History simply records when and who created a revision along with a comment. Deltas were provided because two successive revisions are often very similar (98% similar in average). The idea is to store only differences (the 2% that are different). Of course, it vastly reduces the amount of required memory.
Multi-user management consists in preventing concurrent changes from overlapping each other. A user who wants to change a file creates a copy and sets a lock on that file (check-out); only that user can create a new revision for that file (check-in).
Despite the fact that all this is 25 years old, it is still the base of the vast majority of today SCM systems.
5.Product Model
From the beginning, the focus was on file control. It is no surprise to see that, even today, the data model proposed by most vendors resemble a file system, plus a few attributes, often predefined. This is archaic and contrasts with today's data modeling.
6.Composition
A configuration is often defined as a set of files, which together constitute a valid software product. The question is twofold: (1) what is the real nature of a configuration, and (2) how to build it, prove its properties and so on.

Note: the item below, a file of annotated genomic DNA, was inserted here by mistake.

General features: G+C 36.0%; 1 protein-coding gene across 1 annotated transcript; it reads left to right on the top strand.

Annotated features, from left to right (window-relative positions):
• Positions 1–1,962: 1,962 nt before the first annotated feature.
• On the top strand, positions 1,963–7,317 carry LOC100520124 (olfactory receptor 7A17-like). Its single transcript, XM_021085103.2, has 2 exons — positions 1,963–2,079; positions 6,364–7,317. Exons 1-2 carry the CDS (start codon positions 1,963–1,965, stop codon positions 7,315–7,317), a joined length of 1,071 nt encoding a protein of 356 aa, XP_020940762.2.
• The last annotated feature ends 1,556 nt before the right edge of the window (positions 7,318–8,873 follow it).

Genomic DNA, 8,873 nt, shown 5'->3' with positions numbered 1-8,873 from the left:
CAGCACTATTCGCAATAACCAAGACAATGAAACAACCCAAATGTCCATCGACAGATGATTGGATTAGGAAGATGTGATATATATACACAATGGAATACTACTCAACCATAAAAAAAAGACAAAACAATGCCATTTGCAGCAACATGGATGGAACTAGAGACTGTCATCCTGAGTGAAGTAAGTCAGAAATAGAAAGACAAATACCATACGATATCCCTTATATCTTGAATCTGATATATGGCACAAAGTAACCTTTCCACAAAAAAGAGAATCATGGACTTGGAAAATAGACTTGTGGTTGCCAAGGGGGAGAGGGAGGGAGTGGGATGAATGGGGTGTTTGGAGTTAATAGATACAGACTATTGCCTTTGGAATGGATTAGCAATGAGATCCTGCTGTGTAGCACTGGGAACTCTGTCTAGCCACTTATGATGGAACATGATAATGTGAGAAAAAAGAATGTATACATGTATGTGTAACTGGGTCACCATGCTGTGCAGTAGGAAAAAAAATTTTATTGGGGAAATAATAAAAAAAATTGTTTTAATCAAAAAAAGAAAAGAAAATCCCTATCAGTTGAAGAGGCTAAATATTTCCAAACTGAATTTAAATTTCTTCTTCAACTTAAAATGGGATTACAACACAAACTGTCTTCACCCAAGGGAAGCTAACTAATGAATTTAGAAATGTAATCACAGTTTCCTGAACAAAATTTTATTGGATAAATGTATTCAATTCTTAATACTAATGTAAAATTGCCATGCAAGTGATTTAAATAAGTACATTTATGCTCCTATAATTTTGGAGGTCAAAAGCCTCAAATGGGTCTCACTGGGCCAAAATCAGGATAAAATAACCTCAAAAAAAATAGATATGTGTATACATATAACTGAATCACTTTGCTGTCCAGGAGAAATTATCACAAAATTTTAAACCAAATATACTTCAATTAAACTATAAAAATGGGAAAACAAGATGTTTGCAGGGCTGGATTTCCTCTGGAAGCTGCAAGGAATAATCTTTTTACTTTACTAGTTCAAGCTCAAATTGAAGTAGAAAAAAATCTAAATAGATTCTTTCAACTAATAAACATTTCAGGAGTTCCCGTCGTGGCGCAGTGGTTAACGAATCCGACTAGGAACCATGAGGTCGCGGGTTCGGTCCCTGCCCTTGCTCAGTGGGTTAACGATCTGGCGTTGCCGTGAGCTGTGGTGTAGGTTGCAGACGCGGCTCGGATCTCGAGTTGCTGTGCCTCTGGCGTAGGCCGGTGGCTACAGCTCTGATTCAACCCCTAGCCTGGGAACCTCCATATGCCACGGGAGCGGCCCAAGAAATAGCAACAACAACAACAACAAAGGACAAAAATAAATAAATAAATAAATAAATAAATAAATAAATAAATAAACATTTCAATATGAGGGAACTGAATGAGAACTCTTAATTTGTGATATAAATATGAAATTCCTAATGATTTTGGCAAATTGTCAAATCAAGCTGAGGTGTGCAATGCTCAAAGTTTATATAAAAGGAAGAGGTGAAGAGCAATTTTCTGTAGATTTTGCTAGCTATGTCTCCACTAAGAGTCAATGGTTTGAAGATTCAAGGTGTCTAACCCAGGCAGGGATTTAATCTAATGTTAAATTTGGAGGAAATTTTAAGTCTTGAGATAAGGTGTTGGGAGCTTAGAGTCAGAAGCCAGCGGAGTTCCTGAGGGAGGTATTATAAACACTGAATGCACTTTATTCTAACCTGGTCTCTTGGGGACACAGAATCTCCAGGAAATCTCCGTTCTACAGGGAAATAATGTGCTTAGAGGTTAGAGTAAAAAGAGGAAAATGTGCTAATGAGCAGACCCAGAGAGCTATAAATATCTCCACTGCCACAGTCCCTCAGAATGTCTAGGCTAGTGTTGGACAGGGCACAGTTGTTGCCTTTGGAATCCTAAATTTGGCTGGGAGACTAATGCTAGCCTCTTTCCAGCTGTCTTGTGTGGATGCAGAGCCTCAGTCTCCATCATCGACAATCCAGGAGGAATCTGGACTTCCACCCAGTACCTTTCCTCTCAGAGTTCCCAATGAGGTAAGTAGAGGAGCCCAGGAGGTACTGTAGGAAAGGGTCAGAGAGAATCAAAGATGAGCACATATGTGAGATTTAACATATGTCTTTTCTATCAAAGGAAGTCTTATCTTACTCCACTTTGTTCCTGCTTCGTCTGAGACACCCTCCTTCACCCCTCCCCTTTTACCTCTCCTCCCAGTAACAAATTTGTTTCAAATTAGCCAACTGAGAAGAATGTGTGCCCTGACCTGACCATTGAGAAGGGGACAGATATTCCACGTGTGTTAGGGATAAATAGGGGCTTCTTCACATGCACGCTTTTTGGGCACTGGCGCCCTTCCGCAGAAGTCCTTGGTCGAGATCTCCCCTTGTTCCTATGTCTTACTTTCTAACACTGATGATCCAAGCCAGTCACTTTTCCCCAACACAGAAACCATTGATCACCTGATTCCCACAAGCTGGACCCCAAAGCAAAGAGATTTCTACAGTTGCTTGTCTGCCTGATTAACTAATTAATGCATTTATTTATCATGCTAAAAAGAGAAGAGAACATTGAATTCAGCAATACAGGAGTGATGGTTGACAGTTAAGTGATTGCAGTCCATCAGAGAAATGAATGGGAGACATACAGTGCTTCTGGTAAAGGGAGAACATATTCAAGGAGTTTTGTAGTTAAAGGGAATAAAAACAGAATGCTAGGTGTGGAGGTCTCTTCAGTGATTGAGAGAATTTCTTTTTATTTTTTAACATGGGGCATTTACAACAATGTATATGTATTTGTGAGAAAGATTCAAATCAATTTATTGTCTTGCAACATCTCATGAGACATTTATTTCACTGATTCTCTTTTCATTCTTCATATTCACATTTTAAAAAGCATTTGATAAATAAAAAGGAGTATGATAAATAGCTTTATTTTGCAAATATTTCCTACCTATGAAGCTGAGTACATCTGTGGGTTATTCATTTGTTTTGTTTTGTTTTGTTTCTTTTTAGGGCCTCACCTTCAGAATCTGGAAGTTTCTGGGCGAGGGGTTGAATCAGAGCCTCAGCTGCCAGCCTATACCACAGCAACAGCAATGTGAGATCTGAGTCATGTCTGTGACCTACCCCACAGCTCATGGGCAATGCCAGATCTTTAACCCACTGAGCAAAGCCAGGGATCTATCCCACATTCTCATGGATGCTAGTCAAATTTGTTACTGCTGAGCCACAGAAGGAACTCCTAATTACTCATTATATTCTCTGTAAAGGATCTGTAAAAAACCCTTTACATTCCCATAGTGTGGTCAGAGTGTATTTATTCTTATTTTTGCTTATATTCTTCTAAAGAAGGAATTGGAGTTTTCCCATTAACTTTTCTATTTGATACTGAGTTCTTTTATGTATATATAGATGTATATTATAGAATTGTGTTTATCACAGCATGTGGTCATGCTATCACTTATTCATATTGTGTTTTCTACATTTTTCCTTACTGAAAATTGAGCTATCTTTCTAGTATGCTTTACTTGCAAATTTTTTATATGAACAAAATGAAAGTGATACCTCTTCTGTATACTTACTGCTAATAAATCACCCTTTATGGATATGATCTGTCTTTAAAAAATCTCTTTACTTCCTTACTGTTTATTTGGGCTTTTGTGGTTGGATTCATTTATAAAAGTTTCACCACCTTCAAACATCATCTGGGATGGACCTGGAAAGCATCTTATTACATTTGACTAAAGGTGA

Surprisingly, in most systems, a configuration is not an object, but "something" special. It is a consequence of a weak data model in which complex objects and explicit relationships are not available.
The traditional way to build a configuration is by changing an existing one. No correctness criteria are available.
In the change-set approach, a change, even it involves many files, receives a logical name (like "FixBug243"). Later on, a configuration can be produced as a set of change-sets to add or remove from a base configuration (like "C2 = C1 + FixBug243 - Extention2"), C1 being the base configuration and C2 the new one. In the Adele system, a configuration is built interpreting a semantic description which looks like a query: the system is in charge of finding the needed components based on their attributes and their dependencies. None of these approaches is available in the vast majority of today's systems.
7.Engineers Support Practitioners rejected the early systems because they were helping the configuration manager, and bothering everybody else. A major move toward acceptance was to consider the software programmer as a major target customer: helping him/her in the usual SE activity became a basic service.
8.Building and Rebuilding